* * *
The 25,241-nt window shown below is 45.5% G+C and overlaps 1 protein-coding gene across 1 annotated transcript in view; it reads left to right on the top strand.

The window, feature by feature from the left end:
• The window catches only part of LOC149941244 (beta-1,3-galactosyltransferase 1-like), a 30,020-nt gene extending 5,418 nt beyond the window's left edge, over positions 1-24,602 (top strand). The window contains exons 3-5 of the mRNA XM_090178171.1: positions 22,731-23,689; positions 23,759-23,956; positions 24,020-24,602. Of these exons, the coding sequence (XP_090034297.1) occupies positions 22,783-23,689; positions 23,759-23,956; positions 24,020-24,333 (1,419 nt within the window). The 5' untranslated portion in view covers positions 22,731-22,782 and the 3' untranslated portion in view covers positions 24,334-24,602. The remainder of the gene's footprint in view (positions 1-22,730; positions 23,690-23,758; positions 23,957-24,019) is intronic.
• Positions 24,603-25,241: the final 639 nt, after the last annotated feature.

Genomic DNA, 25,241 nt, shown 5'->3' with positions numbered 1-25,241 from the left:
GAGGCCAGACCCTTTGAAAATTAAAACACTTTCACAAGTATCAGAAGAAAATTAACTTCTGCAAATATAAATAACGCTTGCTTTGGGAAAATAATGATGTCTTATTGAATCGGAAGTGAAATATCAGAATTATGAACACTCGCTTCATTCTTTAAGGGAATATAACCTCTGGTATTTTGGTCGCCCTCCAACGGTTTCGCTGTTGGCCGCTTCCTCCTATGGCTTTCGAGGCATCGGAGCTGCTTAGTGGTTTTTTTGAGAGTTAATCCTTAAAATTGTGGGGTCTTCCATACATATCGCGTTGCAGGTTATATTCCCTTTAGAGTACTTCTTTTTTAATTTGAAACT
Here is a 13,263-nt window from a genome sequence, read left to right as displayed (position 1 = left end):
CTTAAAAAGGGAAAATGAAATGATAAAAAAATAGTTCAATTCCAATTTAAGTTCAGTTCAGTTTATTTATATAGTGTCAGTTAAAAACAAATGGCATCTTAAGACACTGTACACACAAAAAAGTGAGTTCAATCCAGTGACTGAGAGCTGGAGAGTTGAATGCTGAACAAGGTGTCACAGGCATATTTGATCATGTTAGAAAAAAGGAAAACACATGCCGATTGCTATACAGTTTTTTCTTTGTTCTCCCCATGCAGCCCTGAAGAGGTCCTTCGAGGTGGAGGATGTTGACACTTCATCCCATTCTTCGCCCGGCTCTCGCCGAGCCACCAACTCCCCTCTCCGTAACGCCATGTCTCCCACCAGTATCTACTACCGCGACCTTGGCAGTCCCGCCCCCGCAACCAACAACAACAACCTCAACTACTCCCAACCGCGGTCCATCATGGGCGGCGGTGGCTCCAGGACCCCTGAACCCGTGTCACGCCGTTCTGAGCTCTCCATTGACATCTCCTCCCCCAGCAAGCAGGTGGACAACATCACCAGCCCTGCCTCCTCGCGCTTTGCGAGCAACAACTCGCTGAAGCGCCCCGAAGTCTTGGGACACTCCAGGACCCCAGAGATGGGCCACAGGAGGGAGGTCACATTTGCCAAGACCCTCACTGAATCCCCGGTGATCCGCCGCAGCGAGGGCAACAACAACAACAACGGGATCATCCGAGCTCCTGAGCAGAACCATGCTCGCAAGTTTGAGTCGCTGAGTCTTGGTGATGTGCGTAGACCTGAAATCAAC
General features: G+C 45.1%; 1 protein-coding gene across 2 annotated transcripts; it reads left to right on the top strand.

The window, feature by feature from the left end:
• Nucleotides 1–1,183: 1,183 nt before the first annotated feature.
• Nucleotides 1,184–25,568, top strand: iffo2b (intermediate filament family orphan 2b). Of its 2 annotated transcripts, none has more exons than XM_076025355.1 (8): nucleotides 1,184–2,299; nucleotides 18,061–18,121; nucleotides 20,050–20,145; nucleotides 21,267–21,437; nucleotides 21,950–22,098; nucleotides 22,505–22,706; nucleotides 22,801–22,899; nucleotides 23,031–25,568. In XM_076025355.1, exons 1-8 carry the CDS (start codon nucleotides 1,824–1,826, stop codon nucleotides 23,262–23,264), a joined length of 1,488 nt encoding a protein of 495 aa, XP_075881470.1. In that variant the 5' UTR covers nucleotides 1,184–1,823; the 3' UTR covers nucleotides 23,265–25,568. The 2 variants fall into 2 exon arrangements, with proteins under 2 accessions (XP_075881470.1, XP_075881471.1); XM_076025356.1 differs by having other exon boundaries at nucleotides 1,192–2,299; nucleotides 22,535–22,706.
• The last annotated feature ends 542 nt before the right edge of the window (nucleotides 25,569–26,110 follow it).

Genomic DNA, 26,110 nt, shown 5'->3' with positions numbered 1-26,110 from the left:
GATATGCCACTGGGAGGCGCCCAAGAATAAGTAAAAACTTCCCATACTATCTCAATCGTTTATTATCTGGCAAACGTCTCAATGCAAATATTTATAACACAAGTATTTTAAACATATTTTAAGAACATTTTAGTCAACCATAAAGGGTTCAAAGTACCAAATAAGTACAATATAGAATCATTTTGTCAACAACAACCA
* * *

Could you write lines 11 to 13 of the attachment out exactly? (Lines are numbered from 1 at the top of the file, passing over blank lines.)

• Nucleotides 1–1,183: 1,183 nt before the first annotated feature.
• Nucleotides 1,184–25,568, top strand: iffo2b (intermediate filament family orphan 2b). Of its 2 annotated transcripts, none has more exons than XM_076025355.1 (8): nucleotides 1,184–2,299; nucleotides 18,061–18,121; nucleotides 20,050–20,145; nucleotides 21,267–21,437; nucleotides 21,950–22,098; nucleotides 22,505–22,706; nucleotides 22,801–22,899; nucleotides 23,031–25,568. In XM_076025355.1, exons 1-8 carry the CDS (start codon nucleotides 1,824–1,826, stop codon nucleotides 23,262–23,264), a joined length of 1,488 nt encoding a protein of 495 aa, XP_075881470.1. In that variant the 5' UTR covers nucleotides 1,184–1,823; the 3' UTR covers nucleotides 23,265–25,568. The 2 variants fall into 2 exon arrangements, with proteins under 2 accessions (XP_075881470.1, XP_075881471.1); XM_076025356.1 differs by having other exon boundaries at nucleotides 1,192–2,299; nucleotides 22,535–22,706.
• The last annotated feature ends 542 nt before the right edge of the window (nucleotides 25,569–26,110 follow it).